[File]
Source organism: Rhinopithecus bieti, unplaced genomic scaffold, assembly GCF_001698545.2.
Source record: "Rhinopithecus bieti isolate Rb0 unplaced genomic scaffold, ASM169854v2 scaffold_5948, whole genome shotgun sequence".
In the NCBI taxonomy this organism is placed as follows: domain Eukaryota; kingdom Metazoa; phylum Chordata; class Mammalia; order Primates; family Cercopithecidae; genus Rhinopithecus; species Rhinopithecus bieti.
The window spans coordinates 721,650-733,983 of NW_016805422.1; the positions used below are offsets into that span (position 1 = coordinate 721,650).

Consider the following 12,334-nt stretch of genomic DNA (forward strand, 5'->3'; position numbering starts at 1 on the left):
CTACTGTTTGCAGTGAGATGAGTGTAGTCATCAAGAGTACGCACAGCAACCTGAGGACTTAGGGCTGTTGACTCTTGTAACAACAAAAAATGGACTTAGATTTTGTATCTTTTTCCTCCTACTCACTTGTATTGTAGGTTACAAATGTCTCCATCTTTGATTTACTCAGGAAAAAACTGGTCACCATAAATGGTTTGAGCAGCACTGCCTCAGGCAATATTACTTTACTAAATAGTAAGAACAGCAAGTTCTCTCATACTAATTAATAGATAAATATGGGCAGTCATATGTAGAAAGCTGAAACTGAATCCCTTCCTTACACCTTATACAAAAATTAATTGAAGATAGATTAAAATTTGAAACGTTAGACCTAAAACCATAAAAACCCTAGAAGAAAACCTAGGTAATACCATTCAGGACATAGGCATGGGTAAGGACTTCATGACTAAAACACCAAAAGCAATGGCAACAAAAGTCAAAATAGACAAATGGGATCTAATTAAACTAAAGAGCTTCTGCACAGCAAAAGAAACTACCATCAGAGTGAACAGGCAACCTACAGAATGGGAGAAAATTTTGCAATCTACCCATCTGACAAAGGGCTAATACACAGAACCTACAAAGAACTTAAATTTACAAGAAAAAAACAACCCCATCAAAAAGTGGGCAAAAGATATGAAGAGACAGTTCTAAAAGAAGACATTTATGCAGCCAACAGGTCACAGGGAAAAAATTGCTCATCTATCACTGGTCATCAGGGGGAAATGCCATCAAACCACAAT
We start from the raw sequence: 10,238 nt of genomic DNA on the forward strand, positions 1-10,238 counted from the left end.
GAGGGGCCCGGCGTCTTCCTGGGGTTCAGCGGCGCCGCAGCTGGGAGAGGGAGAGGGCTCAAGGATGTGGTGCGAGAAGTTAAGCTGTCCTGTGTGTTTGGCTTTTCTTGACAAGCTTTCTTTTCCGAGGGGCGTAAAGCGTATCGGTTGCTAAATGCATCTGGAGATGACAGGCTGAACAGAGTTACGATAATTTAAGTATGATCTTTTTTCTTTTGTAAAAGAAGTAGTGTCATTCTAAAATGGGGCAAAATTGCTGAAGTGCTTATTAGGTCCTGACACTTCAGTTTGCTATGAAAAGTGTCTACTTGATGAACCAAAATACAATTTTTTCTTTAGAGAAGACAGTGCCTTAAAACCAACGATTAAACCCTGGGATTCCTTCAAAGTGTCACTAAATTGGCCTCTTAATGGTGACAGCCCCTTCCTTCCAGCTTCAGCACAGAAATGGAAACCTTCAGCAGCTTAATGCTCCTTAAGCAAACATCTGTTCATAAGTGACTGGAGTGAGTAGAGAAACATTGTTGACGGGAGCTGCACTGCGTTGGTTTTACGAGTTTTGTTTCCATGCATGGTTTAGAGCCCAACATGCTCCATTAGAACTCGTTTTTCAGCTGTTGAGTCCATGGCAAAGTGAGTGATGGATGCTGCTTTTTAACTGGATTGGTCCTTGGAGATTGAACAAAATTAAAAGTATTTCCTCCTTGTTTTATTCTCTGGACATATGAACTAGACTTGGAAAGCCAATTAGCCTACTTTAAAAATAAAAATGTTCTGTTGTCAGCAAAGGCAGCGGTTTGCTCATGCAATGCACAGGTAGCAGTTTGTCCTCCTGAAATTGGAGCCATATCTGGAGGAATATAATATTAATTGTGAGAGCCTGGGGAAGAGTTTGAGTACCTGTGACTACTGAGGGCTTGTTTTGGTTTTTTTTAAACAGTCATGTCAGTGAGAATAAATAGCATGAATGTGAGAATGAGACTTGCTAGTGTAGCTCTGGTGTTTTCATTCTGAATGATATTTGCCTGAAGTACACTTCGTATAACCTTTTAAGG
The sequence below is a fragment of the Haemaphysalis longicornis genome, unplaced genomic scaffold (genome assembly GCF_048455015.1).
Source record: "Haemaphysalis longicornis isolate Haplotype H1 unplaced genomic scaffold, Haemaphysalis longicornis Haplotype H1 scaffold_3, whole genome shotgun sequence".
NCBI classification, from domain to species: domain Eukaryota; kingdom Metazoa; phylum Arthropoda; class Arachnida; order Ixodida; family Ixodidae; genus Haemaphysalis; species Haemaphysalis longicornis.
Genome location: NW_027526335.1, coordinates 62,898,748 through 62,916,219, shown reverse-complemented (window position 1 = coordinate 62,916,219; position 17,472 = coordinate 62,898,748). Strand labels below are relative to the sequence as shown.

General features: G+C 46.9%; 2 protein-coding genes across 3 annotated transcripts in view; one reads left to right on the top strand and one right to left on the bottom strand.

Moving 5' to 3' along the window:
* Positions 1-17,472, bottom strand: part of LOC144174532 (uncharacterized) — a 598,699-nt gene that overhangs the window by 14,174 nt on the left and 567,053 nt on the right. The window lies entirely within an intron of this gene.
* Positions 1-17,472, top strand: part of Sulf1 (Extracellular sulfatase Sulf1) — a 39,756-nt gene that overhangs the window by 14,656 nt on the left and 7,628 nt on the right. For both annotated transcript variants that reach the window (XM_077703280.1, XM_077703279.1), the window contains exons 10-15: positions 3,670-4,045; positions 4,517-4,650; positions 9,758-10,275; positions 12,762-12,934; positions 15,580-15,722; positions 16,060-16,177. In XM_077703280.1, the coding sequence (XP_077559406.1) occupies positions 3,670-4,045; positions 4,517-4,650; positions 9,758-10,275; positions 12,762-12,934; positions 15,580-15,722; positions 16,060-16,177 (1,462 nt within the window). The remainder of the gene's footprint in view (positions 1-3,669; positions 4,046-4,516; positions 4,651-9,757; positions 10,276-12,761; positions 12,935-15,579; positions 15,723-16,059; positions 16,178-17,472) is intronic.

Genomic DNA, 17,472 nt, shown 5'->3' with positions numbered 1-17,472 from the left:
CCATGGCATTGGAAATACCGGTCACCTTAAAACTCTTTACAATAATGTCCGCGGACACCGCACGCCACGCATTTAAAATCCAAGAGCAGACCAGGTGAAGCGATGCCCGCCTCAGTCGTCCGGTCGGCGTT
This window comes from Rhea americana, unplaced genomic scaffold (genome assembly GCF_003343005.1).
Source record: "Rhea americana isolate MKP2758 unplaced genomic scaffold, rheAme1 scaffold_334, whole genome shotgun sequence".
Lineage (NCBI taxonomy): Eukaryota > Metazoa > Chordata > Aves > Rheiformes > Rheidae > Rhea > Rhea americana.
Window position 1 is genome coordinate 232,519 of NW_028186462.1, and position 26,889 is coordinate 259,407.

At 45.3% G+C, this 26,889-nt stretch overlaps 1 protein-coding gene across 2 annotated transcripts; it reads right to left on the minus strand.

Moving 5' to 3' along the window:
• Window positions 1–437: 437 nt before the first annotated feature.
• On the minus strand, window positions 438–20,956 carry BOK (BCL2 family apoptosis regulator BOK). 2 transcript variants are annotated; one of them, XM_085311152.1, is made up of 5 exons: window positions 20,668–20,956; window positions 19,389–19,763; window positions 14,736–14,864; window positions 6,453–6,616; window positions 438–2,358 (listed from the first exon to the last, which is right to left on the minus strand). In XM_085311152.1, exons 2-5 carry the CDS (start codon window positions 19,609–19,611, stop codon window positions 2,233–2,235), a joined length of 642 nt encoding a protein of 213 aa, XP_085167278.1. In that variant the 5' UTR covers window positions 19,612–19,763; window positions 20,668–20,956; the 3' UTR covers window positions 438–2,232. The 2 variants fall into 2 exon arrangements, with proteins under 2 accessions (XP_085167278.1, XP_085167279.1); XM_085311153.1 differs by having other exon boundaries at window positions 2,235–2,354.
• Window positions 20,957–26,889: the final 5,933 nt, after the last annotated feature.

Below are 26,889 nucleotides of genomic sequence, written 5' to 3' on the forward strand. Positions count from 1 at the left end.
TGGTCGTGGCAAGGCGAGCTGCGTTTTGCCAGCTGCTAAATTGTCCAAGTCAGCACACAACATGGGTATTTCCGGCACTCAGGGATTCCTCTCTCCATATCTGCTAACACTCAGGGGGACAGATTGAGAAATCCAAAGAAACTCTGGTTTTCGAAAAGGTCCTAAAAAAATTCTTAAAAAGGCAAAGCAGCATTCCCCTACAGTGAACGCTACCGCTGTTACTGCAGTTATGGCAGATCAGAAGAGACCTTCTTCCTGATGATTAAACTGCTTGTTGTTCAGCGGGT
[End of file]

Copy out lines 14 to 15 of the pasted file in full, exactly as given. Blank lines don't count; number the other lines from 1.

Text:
Moving 5' to 3' along the window:
* Positions 1-17,472, bottom strand: part of LOC144174532 (uncharacterized) — a 598,699-nt gene that overhangs the window by 14,174 nt on the left and 567,053 nt on the right. The window lies entirely within an intron of this gene.